Monthly Archives: February 2014

Teachers: Don’t doubt yourselves.

     As we realize that negotiations are getting nowhere with the provincial government, teachers are implementing Phase One of job action. I’d like to remind my colleagues (and anyone else who cares to read this) about some facts. Don’t worry about the spin that the government puts on things (and that the press reports). Here are the facts.

1. We care about the children we teach.

How could we not? The greatest moment for us as teachers is the “aha” moment when we see it in children. Of course we care! In fact, there are some kids in every school for whom we are the only adults who care. We volunteer our time. We actively try to engage the kids in various things, trying to hook them into education (and some of them are tough to hook). We pick them up when they fall. We volunteer far beyond the expectations of our job.

We should not feel shame that we are asking for smaller class sizes. We want to be able to do our jobs well. We won’t work less hard just because our classes are small, but we will be able to do more – to teach better. This will make our jobs more satisfying.

Our schools are currently funded at $1000 PER CHILD lower than the national average. This is unconscionable.

2. We are not greedy.

If we were greedy we would never have become teachers. We should not feel shame for asking for a substantial increase in pay to match teachers in other provinces. Most of us are primary breadwinners. We don’t make that much money. We’ll certainly never be rich. Our pension plans won’t put us in yachts. And it’s damn hard work. Most of the guest speakers who visit classes leave wondering how we do it. I hear this over and over again. Most people can’t do what we do.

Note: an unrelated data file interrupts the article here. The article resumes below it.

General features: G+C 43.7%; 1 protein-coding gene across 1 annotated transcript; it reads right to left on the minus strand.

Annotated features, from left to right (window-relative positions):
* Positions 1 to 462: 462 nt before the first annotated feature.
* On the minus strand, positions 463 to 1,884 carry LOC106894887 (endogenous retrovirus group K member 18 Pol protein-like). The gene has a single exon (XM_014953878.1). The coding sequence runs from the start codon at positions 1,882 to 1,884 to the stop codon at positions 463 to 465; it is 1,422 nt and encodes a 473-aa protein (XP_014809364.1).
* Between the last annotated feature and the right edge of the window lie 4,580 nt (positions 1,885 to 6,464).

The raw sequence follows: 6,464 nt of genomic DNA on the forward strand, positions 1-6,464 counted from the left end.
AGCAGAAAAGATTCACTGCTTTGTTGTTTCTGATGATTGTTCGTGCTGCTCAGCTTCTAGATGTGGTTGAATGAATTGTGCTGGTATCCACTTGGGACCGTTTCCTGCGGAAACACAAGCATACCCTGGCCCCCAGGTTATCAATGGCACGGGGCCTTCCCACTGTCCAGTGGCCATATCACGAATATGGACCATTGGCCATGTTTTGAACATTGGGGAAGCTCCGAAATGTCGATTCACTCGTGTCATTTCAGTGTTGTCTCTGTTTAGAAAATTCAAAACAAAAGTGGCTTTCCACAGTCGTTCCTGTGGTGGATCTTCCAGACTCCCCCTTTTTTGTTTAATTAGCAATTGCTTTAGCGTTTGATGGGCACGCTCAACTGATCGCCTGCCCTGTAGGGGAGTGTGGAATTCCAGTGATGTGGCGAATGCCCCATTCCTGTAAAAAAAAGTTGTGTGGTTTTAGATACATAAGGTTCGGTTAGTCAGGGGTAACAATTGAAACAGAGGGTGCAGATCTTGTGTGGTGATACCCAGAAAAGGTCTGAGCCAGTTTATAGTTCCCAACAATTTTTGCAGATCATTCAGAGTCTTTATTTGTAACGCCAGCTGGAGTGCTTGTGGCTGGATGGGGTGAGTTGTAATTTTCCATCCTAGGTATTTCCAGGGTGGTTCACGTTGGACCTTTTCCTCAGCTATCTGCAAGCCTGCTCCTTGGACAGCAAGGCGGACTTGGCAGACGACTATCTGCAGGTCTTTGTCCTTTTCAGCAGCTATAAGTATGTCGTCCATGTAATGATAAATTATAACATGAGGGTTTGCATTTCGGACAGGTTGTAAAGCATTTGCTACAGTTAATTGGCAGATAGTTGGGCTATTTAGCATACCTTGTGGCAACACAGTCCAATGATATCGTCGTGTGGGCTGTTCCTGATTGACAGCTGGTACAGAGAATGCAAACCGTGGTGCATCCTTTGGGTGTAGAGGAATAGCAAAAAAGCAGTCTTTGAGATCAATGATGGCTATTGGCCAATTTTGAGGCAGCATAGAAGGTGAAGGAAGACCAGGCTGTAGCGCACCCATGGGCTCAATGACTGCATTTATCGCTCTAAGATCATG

3. Our union is not militant.

Believe me. I grew up in a steelworkers town. You want to see militant?  I’ll show you militant. For us, it is one of the most dismaying things in the world to take up a job action, because not only does it affect our own families’ wellbeing; but it also affects the wellbeing of the kids at school THAT WE CARE ABOUT.  In fact, I become very, very distressed over it.

A strike is the last thing we want, but when the government is as intractable as this one, we have no other way to fight. If they had their wish, we would continue to lose ground against the cost of living. That’s an awfully strange wish for a government to have for its people. We made much more money relative to the cost of living twenty-five years ago. A simple fact.

4. We should not feel ashamed to make good pay just because we belong to the public sector.